I had some dreams ... they were klowns in my koffee.

(With apologies to Carly Simon)

This is my journey through job transition from a toxic environment to a better life. Join me for a few thoughts and a few laughs along the way.
What are "klowns in my koffee"? They are the factors large and small that make you less than you are. A "klown" can be a grossly incompetent boss,
a short-sighted policy or a moronic coworker. They won't kill you, at least not immediately, but they abrade the soul
as you scrape past them to get through the day. Sometimes it's best to dump them out of the cup.


Day 211 - Kazakhstan Part 21

Every Sunday, this blog will describe our life-changing trip to Kazakhstan in 2005 to adopt our two youngest children. While some of our friends and family have seen a few of the pictures, we've never put it all together in an organized format. One of the reasons is that I hesitate to subject others to a 21st century version of the endless slideshow of vacation photos harking to some relative's visit and a lost evening of my childhood. Still, the story must be told before details are lost since this is my children's unique birthright. When we get to the end of the story, I'll edit the posts together into an extended and separate blog page and then have it printed by one of the blog-to-book(let) services for my kids. For people with less interest, these posts will be easy to identify and avoid. ++++++++++++++++++++++++++++++++++++++++++++++++++++++

Keeping a baby engaged in a small, overheated space was actually somewhat easier than keeping an active three-year-old content in a large room with breakable objects on every wall.

Anastasiya held her head up strongly and had an intense, if angry-looking, gaze. We settled into the upholstered chairs as though there were any other choice in this room the size of our bathroom at home. The door was open and Inna was perched on a chair outside. Particularly during the first few visits, we would look up to see some caregiver or other unexplained and unsmiling person staring in.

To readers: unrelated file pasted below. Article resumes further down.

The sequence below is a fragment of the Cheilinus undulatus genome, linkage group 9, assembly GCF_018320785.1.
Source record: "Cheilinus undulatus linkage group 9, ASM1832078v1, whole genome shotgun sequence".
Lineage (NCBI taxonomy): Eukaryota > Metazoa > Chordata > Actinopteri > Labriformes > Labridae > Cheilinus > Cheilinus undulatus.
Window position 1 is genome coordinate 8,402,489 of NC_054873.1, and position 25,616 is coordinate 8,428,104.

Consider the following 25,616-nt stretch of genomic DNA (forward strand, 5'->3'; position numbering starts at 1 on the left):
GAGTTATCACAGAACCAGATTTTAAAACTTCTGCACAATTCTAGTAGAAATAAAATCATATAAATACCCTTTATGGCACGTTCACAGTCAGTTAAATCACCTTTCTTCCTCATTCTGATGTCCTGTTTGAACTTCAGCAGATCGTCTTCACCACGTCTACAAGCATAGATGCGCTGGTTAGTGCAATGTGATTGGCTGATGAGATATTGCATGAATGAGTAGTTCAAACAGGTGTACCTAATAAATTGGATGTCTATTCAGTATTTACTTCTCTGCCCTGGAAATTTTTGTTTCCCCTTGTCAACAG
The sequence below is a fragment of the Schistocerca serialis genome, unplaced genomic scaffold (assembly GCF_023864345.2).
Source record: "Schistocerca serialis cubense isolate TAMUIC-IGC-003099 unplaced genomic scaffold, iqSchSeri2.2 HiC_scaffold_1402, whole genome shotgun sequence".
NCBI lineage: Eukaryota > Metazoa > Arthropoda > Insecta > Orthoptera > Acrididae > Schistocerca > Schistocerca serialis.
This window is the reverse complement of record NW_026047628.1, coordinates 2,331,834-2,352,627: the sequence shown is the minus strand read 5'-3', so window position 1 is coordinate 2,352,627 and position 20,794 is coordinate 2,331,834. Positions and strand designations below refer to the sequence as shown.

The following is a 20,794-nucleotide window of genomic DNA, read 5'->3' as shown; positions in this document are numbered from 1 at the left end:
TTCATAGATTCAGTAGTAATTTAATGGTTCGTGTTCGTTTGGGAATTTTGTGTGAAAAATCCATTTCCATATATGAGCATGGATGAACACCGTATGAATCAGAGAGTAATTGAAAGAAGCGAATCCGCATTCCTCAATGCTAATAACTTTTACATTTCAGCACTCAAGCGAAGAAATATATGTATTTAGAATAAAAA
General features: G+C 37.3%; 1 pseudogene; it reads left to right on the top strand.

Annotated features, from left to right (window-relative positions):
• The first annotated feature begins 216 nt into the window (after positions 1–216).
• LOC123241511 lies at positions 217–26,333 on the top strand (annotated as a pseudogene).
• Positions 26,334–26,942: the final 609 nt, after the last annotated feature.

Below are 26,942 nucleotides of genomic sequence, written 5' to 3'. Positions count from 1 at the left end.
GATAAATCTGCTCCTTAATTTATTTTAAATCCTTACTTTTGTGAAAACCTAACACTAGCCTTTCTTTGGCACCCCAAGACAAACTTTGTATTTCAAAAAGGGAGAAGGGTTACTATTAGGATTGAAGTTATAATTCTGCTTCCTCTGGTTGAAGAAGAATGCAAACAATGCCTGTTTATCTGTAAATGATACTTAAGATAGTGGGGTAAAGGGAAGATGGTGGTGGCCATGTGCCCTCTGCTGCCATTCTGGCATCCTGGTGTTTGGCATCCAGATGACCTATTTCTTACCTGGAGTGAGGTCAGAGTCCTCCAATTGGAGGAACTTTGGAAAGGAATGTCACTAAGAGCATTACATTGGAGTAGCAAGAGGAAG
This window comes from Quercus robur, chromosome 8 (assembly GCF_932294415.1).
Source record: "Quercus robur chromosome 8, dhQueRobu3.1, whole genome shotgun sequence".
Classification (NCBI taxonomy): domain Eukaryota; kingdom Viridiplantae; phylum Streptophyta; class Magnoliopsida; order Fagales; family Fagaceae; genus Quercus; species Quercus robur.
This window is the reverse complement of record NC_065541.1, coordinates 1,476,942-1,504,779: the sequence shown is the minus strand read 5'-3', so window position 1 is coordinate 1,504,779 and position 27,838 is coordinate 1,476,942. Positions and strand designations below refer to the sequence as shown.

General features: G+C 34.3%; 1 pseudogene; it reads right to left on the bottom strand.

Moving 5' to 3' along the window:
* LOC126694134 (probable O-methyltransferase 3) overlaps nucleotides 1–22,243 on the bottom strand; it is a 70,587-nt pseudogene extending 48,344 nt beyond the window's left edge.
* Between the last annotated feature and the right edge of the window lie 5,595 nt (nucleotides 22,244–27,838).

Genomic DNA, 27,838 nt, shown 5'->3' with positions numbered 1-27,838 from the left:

The baby was sturdy but didn't wriggle as much as I remembered babies doing. She stared at us and around the room.

When the attendants weren't looking, I counted her fingers and moved all of her joints to make sure that they moved in the direction they were supposed to and not any other way. Her eyes tracked. Her little gummy mouth looked normal. The bones in her head had knit completely. We couldn't see or feel any odd lumps or strange discolorations.

When we tickled her, she looked somber and a bit confused.

She sat on Terry's lap and stared intently at his beard. This seemed to be a much better plaything than the rattle and she eventually successfully swatted at it with one hand.

Inna appeared to translate a request from the baby house. "Next time, bring a big bag of disposable diapers and clothes for the baby. Each day they will dress her in whatever you bring."
Since the realization during the interviews at Baby House 2 that they were dressing the children in a special set of "visiting clothes" in the back room, we wondered what the children were wearing when we didn't see them. From the hothouse temperature in this baby house, maybe the children wore very little.

It was hot and humid in the little room. And it was glasses-steaming humid. We sat down with the baby on the rug in front of the chairs. A caregiver materialized to look disapprovingly. She signalled that the floor was much too cold and drafty for the baby. She closed the door with a disgusted look. Well, that put an end to the peepers, which was just fine with us.

Anastasiya was strong and had no neuromuscular or skeletal abnormalities as far as we could tell but her muscular development was delayed. She could grasp and hold objects but she couldn't sit by herself. She could lie comfortably on her tummy or on her back but made only slight movements to turn over. She could vocalize but didn't coo or babble.

Institutionalized children have inevitable developmental delays but it was disconcerting to see firsthand a nine-month-old who was developmentally only five- or six-months-old.

We held a toy where she could see it and then moved it to her side as she lay on her back. Not much reaction. Some more tickling met with some more glaring, but the dawn of interest.

Terry held her sitting on his lap and facing him and bounced her up and down. That move was a winner. Not a smile yet, but not a scowl either. He bounced her forward, he bounced her backward, he bounced until he was bounced out and then it was my turn.

We switched off holding the baby and walking from one end of the room to the other, about five paces. She like the window mounted way up in the wall.

Inna opened the door and said it was time to be done. The caregiver scooped up the baby who stared stoically forward with an expression a little like Leonid Brezhnev without the really big eyebrows.

We had arrived at 4 PM and it was now a little after 5. Length of visitation was supposed to be two hours or so according to what we had initially been told but this seemed to be another one of those aspects of Kazakh law that were more like guidelines. We were getting used to this and signed the log when it was pushed in front of us. After all, it was Saturday and the staff was probably eager to have their one-day weekend as well.

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